Mr. Myzptlk continues his rampage with the Batman Family, the Superman Family, The Legion of Super-Pets, Lex Luthor and The Joker, the Justice League, and the Legion of Super-Heroes. He chases Bat-Mite across the planet, with the imps growing in size. The Spectre attempts to intervene, but Mr. Mxyzptlk crushes the Earth over his head. The imps then battle with galaxies until the entire universe is destroyed. But that's not the end of the story, as there are a number of alternate universes for Bat-Mite to hide in. What follows is a multiversal chase, from the universe of Earth 2 to the Super Friends universe to the universe of The Dark Knight Returns and a number of universes in between and beyond, with Mr. Mxyzptlk destroying each one. After the Kingdom Come universe explodes, there are none left, and it's the final battle, Bat-Mite versus Mr. Mxyzptlk. Mr. Mxyzptlk throws a Magic Bomb at Bat-Mite, which rebounds off of the Kingdom Come Flash helmet Bat-Mite rode out on and explodes in Mr. Mxyzptlk's face. Mr. Mxyzptlk at first looks enraged, but then breaks into laughter which Bat-Mite shares. The imps reset everything back to the way it was and agree to meet again next Tuesday.
Thoughts: We're at the point in Bat-Mite Month where we move away from the imp's classic Silver Age stories and look at how he's interpreted in modern times. This story bridges the gap, having been published in 2000, but beginning in the Silver Age. I should note that this story is an Elseworlds, and thus exists outside the restrictions of normal continuity. Usually in my synopses, I transcribe the entire story as they are rather old and the reprints are scattered across Annuals, 80 Page Giants, and trade paperbacks. I kept the majority of this issue out of my synopsis because it is fairly recent and is a book I want everyone to go and read for themselves because it is absolutely brilliant. Writing wise, it's one of the funniest comic books I've ever read. It's a slightly dark brand of humor that takes a few jabs here and there at the source material and every page has something for you to smile, chuckle, or laugh at. Art wise, this book is a treasure trove. Each universe visited has its own artist, in most cases one associated with that universe or time period of that universe. The DC animated universe pages are drawn in storyboard style by Bruce Timm, The Dark Knight Returns scene is drawn by Frank Miller, the Kingdom Come sequence is painted by Alex Ross, and the pages where Mr. Mxyzptlk and Bat-Mite end up on Earth 2 are drawn and inked by Golden Age DC and Silver Age Batman artist Sheldon Moldoff.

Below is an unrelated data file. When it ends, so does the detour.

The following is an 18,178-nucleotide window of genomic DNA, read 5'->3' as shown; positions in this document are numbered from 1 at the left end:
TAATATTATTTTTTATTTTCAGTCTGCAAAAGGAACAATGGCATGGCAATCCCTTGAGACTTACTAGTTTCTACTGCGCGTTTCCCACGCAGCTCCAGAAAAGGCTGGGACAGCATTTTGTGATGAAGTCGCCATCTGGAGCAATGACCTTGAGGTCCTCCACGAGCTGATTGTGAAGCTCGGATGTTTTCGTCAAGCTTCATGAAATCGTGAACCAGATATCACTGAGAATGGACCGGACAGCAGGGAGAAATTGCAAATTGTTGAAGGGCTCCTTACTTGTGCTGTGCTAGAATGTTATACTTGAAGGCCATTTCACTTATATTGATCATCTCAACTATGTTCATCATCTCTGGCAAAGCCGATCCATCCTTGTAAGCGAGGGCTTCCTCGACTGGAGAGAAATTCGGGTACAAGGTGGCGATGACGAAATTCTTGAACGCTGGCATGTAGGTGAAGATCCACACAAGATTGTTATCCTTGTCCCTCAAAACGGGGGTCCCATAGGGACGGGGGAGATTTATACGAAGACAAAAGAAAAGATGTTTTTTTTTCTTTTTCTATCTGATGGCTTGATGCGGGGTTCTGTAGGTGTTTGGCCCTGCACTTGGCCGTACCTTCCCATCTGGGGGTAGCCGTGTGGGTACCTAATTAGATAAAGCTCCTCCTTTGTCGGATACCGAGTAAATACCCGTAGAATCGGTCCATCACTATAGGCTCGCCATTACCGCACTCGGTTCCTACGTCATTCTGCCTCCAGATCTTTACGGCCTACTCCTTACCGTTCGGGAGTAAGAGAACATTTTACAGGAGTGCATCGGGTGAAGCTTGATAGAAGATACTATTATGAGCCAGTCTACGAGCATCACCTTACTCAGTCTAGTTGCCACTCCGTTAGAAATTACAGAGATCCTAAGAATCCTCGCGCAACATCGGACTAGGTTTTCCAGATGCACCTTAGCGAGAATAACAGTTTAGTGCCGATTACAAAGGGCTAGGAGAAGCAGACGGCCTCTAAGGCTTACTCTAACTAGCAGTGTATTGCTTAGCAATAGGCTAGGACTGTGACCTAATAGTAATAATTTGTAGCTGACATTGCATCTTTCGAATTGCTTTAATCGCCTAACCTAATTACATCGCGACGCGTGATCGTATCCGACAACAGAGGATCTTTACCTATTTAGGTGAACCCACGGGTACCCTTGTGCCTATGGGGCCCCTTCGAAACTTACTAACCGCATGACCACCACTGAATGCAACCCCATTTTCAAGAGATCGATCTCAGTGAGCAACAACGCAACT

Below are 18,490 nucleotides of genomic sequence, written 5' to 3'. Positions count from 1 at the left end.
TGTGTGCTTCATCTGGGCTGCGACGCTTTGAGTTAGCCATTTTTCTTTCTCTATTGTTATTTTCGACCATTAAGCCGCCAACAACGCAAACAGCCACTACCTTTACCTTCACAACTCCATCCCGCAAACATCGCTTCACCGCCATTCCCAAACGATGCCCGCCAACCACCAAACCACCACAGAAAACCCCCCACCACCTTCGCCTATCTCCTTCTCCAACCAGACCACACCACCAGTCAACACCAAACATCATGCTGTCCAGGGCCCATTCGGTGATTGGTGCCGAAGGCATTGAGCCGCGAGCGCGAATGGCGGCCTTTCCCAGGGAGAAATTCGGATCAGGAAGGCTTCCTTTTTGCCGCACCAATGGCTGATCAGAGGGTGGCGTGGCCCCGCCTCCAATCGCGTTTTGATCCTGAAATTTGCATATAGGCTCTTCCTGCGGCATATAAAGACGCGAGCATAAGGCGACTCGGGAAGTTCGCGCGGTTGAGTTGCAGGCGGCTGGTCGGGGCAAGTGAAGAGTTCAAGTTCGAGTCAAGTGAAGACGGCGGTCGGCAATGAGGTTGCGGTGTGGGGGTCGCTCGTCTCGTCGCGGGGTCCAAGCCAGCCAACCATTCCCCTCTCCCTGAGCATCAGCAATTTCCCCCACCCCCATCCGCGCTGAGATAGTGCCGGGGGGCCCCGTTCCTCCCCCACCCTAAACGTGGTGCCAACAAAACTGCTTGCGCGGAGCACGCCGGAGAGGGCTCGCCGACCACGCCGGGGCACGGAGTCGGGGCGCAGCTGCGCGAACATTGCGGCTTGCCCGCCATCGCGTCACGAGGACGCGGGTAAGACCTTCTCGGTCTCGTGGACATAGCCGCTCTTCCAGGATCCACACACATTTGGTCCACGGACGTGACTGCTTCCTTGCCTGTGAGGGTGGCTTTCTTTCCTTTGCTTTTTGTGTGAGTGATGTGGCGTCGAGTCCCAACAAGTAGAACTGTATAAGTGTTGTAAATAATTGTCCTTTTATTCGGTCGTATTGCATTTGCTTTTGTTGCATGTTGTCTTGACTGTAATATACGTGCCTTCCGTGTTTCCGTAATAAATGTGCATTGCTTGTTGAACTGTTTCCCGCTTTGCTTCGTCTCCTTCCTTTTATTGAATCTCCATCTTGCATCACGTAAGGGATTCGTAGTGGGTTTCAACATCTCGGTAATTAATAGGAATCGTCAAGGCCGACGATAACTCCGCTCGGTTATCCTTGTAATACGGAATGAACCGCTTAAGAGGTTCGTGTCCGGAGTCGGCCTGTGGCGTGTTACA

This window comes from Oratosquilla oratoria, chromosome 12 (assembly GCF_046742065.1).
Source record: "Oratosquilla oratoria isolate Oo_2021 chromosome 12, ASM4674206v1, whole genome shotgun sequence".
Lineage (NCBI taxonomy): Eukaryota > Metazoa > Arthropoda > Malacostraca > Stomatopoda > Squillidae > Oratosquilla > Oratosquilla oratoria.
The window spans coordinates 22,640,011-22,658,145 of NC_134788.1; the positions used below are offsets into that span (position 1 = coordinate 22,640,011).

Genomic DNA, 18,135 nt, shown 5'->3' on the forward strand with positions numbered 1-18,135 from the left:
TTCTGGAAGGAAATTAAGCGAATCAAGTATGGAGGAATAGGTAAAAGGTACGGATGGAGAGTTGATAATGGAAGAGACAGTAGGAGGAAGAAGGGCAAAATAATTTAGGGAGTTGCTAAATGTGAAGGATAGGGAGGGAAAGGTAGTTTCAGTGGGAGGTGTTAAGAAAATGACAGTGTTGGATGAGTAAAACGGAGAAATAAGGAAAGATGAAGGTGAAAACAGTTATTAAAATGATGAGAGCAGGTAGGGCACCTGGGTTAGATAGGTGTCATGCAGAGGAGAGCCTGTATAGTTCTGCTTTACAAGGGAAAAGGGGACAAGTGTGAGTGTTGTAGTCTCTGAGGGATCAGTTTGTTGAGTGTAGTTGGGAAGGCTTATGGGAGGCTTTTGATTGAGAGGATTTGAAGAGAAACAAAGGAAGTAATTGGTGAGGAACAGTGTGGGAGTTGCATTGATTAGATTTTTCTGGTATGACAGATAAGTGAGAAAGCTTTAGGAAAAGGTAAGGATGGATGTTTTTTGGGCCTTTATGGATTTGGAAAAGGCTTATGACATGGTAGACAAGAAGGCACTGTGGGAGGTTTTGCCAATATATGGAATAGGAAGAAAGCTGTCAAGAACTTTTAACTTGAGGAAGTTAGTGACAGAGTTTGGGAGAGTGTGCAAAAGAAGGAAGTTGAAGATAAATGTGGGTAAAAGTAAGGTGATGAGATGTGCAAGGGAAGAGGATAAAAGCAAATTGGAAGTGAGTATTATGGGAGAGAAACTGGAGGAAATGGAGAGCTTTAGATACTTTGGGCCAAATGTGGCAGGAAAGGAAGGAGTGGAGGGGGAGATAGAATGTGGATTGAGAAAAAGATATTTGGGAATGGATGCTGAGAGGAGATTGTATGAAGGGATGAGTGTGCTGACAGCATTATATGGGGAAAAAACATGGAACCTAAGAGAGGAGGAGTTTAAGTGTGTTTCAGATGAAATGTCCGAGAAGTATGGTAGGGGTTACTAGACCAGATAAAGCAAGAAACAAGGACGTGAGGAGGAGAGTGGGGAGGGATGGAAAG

He's still got it. This is a difficult story for me to comment on, as I could say something about every single page and this is a 64 page book. So I'm going to do a rundown of my top five favorite panels from it and hopefully you get a chuckle out of them like I did.
If you're a fan of DC Comics and haven't read World's Funnest, I highly recommend tracking down a copy. Every page will have you grinning and you get the ultimate Bat-Mite/Mr. Mxyzptlk showdown to boot.
Wednesday, March 11, 2009
Issue: World's Finest Comics #123
Cover Date: February 1962
Writer: Jerry Coleman
Penciller: Dick Sprang
Inker: Sheldon Moldoff
Cover Artist: Dick Dillin
Synopsis: One afternoon, a crime rocket lands next to a boat company on the outskirts of Gotham City. The owners of the company quickly call the police, who in turn call in Batman and Robin. Batman drops down via a parachute and begins to take care of the crooks, unaware that he's being watched by his #1 fan Bat-Mite. Two crooks catch Batman off guard, as Robin runs to his aid. At that same moment, Superman arrives (having been called by the Dynamic Duo en route supposedly) to help Batman and Robin, but is stopped by a kryptonite ray that is fired from the top of the crime rocket. While Superman prepares to throw a boulder at the crime rocket to damage the kryptonite ray, Mr. Mxyzptlk pops in from the 5th dimension to join the party. When Superman does throw his boulder, both Bat-Mite and Mr. Mxyzptlk hurl their magic at it; Bat-Mite uses his to allow Batman and Robin to finish rounding up the crooks while Mr. Mxyzptlk uses his simply to annoy Superman.
The boulder transforms first into strange alien face, then into a purple creature with tubes across its back that spurt fire. Both Bat-Mite and Mr. Mxyzptlk try to turn the creature back into a boulder, but both fail. It is then that the imps catch sight of each other and Batman catches sight of both of them. The creature allows the crooks to escape in their crime rocket, as the heroes are occupied with preventing it from reaching the factory. A lasso tied to a giant anchor, a deep hole dug by Superman, and even Superman's strength fail to deter the creature from its path. Meanwhile, Bat-Mite and Mr. Mxyzptlk engage in a short magical duel, before realizing they're an equal match for each other. They decide to team up to get rid of the creature and attempt to cancel out the creature's fire with water from giant water faucets.